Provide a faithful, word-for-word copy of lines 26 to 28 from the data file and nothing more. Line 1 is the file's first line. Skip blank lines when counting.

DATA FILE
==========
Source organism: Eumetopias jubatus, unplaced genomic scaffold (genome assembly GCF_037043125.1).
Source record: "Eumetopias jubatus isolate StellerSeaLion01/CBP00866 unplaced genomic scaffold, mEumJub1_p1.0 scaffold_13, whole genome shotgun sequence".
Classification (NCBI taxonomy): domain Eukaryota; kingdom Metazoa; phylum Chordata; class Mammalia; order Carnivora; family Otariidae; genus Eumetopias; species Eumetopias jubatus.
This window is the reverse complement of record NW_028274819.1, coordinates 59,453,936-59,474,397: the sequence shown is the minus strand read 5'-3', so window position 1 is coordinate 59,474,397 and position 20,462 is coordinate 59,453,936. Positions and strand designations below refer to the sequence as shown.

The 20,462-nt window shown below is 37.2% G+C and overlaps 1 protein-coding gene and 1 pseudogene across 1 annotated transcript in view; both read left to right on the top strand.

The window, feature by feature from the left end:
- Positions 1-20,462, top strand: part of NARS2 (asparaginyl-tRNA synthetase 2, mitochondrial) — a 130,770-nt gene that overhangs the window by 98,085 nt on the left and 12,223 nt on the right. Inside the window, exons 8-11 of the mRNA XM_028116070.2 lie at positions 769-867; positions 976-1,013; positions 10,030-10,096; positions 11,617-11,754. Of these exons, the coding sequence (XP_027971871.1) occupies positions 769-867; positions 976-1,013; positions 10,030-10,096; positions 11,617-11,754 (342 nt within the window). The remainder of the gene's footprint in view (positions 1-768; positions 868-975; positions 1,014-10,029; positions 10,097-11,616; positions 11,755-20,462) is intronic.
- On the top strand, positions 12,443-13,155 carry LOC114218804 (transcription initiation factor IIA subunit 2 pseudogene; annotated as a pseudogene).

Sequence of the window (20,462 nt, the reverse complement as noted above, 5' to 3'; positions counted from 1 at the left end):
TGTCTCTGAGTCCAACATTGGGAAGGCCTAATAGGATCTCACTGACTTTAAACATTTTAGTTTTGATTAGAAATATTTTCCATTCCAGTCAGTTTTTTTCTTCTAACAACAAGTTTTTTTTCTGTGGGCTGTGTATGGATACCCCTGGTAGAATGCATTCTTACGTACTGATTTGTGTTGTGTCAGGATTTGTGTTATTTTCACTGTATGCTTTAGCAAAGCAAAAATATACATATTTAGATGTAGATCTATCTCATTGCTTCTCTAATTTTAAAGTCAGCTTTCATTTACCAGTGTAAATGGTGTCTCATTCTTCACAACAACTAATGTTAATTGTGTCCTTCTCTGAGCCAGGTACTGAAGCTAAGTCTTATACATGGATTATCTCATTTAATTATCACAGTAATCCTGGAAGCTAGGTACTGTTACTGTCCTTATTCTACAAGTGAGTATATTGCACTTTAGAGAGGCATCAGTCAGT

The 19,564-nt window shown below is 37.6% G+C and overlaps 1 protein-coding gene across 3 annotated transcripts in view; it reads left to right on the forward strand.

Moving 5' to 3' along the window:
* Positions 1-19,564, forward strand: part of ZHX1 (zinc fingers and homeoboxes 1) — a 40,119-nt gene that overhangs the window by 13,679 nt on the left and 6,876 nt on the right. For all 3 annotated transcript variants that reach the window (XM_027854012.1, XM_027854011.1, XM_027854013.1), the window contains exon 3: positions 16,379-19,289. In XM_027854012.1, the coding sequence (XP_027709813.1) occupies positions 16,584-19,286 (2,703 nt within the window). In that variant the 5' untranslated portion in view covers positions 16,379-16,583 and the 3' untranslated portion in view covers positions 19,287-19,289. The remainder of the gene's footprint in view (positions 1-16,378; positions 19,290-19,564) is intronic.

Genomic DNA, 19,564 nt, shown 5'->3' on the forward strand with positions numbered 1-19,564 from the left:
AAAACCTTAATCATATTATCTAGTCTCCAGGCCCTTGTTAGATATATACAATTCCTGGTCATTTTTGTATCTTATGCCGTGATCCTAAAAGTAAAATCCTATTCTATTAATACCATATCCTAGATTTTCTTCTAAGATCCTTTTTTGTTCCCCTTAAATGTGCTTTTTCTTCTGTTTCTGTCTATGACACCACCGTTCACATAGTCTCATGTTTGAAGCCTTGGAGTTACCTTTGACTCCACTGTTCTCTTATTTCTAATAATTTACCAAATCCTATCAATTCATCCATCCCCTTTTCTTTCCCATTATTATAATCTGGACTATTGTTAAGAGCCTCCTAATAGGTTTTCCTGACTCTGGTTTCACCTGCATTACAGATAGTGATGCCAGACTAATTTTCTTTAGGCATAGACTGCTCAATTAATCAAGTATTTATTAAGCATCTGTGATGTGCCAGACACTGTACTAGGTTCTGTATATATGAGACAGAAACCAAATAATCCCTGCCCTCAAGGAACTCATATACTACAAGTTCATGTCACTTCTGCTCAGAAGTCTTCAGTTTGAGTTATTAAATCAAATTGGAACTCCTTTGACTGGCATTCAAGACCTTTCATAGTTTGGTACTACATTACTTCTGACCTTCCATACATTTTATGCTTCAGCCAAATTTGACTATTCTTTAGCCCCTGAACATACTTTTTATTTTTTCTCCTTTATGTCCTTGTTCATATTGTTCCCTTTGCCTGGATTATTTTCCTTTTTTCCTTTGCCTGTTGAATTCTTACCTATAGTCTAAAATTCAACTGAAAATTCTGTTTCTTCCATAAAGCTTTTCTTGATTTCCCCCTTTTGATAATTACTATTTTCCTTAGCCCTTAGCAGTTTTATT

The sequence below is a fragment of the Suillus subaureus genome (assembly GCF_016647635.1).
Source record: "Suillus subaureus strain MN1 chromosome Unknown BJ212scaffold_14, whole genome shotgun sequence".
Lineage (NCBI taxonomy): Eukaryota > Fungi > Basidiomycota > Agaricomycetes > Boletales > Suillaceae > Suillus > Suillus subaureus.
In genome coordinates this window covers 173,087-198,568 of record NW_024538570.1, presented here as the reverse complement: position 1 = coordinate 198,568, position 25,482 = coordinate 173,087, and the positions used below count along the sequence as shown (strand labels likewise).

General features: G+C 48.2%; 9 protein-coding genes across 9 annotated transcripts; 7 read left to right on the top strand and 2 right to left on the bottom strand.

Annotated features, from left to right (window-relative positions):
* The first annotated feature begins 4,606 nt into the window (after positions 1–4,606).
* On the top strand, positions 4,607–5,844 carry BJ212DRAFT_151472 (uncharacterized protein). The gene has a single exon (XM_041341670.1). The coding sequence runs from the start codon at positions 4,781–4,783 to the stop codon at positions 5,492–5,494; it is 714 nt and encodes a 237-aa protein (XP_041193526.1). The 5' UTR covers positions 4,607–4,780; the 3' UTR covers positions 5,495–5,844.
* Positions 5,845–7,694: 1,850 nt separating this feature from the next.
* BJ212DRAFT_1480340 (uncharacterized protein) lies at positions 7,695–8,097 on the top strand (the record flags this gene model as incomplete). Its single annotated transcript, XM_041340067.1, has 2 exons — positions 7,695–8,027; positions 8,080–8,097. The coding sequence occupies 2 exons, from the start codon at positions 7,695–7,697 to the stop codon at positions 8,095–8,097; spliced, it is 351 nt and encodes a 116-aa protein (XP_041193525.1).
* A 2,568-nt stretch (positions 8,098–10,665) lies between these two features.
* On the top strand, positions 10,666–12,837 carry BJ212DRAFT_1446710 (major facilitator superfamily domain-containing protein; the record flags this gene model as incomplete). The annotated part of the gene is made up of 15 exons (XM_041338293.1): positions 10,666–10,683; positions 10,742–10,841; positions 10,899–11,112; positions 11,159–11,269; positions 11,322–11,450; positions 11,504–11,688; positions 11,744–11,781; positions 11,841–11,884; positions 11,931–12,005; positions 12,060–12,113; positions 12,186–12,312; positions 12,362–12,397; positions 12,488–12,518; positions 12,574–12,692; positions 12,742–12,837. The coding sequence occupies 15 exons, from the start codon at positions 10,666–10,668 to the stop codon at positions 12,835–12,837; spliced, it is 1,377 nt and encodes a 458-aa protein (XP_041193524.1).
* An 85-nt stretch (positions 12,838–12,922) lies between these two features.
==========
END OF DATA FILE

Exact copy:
* A 2,568-nt stretch (positions 8,098–10,665) lies between these two features.
* On the top strand, positions 10,666–12,837 carry BJ212DRAFT_1446710 (major facilitator superfamily domain-containing protein; the record flags this gene model as incomplete). The annotated part of the gene is made up of 15 exons (XM_041338293.1): positions 10,666–10,683; positions 10,742–10,841; positions 10,899–11,112; positions 11,159–11,269; positions 11,322–11,450; positions 11,504–11,688; positions 11,744–11,781; positions 11,841–11,884; positions 11,931–12,005; positions 12,060–12,113; positions 12,186–12,312; positions 12,362–12,397; positions 12,488–12,518; positions 12,574–12,692; positions 12,742–12,837. The coding sequence occupies 15 exons, from the start codon at positions 10,666–10,668 to the stop codon at positions 12,835–12,837; spliced, it is 1,377 nt and encodes a 458-aa protein (XP_041193524.1).
* An 85-nt stretch (positions 12,838–12,922) lies between these two features.